It’s that time of year again to make last minute decisions and preparations for the 2019 planting season. Throughout the winter you have been to clinics, seminars, and blasted with ads on social media — all with the message to be more efficient and profitable. So now what? Optimally, the lowest cost investment with the highest and quickest return is the most appealing, right? Have you considered updating your mechanical meters to vacuum meters?
Why vacuum meters? Vacuum metering presents several opportunities over mechanical meters. Performance, cost, and simplicity are all areas where vacuum meters excel over mechanical meter options.
Let’s start with performance. Have you ever had an instance where you discovered a hybrid that would excel in a particular field, but steered away due to the seed weight or shape — knowing that your finger meters may not plant that type of seed well? If you or your seed dealer are catering your seed selections to meet the needs of your meter, and not your fields, you are limiting yield opportunities.
Vacuum meters allow a wider array of seed sizes and shapes to be planted than a finger meter. Historically, finger meters accommodate medium round kernels better than large or small flats or rounds. But as hybrids and varieties continue to be developed and become more advanced, medium rounds are not always available, or the prime varieties your fields need may not be available in that seed size.
With vacuum meters, you can easily switch from small rounds to large flats by making an easy and simple adjustment to the meter’s singulator — unlike a finger meter that has no adjustability. Finger pickup meters also have a limited optimum speed where they perform best, whereas vacuum meters are more flexible to allow planting at varying speeds without impacting meter performance.
Another aspect to consider when comparing vacuum meters to mechanical meters is Coefficient Of Variation (COV), which is the statistical value of how well a meter is releasing seed and the variation of seed spacing that results. This means it is possible to have perfect singulation (no skips or doubles), but a perfect "picket fence stand" will not result if seed is not releasing uniformly. While there are several factors that affect seed spacing during planting, the greatest influencer is the accuracy of the meter. If you can improve singulation and COV at the meter, you are setting yourself up for greater success.
I have worked with several customers who have upgraded to the Kinze True Rate vacuum meter on their planters and they often comment they wish they had done it sooner. While they appreciate the features and benefits already discussed, the main reason for their regret is because they realize how simple it is to use. The True Rate vacuum meter offers one single singulator for all crop types; and adjustments are easily made to accommodate different types and sizes of seed for optimum accuracy.
With an easy to remove cover and seed discs, crop changeover is as simple as removing one disc and installing a different one. This not only speeds up changeover times, but also takes up less space than storing both finger meters and brush meters during the offseason.
Overall, the True Rate vacuum meter provides more flexibility, allowing the operator to plant at a wider range of speed, at a various populations, using more diverse seed sizes and shapes, and have the ability to plant many different types of seeds including corn, soybeans, edible beans, cotton, wheat, and select cover crops.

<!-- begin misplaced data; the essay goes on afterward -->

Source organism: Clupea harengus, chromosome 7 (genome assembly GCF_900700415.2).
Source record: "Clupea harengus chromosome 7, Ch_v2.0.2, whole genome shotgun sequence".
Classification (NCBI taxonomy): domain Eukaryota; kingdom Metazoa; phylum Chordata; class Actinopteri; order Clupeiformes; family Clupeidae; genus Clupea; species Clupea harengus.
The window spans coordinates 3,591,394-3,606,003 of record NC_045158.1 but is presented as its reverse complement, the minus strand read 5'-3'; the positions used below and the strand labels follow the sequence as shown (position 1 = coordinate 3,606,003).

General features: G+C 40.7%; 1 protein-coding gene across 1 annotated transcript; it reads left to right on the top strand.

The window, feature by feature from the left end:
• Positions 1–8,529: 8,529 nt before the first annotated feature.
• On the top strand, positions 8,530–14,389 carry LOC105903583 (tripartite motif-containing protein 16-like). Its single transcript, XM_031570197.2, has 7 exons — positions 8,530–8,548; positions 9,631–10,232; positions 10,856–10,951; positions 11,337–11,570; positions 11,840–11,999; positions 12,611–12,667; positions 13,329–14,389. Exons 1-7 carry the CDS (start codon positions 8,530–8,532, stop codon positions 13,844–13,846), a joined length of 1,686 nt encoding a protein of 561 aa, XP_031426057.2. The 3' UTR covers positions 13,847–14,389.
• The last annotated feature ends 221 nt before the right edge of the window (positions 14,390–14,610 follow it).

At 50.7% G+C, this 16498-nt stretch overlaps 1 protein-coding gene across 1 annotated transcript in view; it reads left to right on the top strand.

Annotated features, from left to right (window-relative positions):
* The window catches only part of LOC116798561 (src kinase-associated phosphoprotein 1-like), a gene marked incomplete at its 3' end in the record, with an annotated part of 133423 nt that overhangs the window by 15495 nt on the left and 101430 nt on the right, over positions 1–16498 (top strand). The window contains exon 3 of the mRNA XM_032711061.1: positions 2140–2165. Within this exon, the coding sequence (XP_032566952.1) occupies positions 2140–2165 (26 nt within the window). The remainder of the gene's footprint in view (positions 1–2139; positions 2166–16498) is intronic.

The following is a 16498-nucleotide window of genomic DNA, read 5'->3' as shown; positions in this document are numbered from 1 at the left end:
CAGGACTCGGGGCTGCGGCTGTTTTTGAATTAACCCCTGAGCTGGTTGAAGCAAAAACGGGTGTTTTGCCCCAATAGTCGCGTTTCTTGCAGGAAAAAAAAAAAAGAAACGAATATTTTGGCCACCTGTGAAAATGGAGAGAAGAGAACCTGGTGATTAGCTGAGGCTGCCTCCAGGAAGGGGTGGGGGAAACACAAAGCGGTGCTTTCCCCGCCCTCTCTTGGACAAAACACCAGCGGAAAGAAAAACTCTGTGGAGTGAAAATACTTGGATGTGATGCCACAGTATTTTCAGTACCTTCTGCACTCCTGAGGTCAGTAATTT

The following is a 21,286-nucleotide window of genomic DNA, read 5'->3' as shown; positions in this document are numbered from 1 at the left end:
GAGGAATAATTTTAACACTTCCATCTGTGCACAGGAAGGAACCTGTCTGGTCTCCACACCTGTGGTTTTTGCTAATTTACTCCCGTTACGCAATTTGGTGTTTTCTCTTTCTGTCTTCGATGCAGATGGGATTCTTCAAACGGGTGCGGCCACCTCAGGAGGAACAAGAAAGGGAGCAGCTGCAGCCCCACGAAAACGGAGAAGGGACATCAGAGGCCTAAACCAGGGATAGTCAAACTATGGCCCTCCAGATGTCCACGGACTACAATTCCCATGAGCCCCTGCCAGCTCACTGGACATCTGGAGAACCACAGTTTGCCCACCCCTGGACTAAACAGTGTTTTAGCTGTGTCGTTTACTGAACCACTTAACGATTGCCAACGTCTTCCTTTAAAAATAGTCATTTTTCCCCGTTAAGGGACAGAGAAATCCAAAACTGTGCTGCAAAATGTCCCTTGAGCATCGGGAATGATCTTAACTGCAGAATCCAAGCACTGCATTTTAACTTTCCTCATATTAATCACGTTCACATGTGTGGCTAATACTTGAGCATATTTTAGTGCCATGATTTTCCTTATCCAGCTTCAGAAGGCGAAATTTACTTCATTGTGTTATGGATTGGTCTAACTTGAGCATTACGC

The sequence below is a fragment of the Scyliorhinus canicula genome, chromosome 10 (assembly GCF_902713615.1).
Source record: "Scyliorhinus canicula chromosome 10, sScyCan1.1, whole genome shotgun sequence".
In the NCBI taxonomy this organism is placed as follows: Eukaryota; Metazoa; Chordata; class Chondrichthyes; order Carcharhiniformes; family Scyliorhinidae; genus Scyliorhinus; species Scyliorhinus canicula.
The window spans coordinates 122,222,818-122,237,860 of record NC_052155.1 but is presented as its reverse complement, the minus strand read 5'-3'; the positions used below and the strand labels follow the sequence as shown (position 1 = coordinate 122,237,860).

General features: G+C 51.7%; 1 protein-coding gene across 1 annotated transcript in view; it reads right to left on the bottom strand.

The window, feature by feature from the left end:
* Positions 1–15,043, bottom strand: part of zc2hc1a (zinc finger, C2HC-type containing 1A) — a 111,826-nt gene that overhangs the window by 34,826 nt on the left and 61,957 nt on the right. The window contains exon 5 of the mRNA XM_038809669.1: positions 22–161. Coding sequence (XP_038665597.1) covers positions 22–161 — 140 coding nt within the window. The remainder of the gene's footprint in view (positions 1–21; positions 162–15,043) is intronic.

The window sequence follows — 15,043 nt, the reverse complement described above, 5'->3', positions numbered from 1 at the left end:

Payback For Performance
What is the value of performance in terms of return on investment? Let’s compare a True Rate™ vacuum meter to a finger pickup meter by reviewing meter performance. Using actual test stand values, if a True Rate vacuum meter plants at 99.6% singulation, and a finger pickup meter plants at 97.6% singulation under similar conditions, that equals 680 fewer seeds planted per acre with the finger meter. With 680 plants equaling approximately 4.9 bushels of harvested corn, that means the 4.9 bushels/acre at $3.50 per bushel would be a loss potential of $17.00 per acre. For a farmer that plants 1000 acres of corn, that equals $17,000 of lost potential revenue.
As you can see, there are many great opportunities for profitablility associated with using a vacuum meter, but what does it cost to upgrade to the Kinze True Rate vacuum meter? While the initial investment will vary based upon planter model and number of rows, the cost of retrofitting your planter is not as much as you might think. Please contact your Kinze dealer for exact pricing.
Beyond the initial investment, an important cost factor to consider, but which is often overlooked, is the cost of ownership. This is another area where the vacuum meter out-performs the mechanical meter. Compared to finger meters, vacuum meters do contain some wear items, but there are fewer number of them and they do not need to be serviced as often. This results in a cost of ownership of only $0.11 per row acre for the True Rate vacuum meter versus $0.24 per row acre for the finger pickup meter. In addition, when performing annual tests on the meters, each finger meter should be tested due to the high number of parts, while testing just a few vacuum meters will indicate the overall condition of the remaining meters. This saves both time and money.
In conclusion, upgrading to the True Rate vacuum meter isn’t a purchase, it’s an investment. True Rate vacuum meters are proven and provide the simplicity, performance, profitabilty, and the return on investment you want for your farming operation.
Want True Rate™ vacuum meters for your planter? Contact your Kinze dealer for more information and pricing on retrofit kits.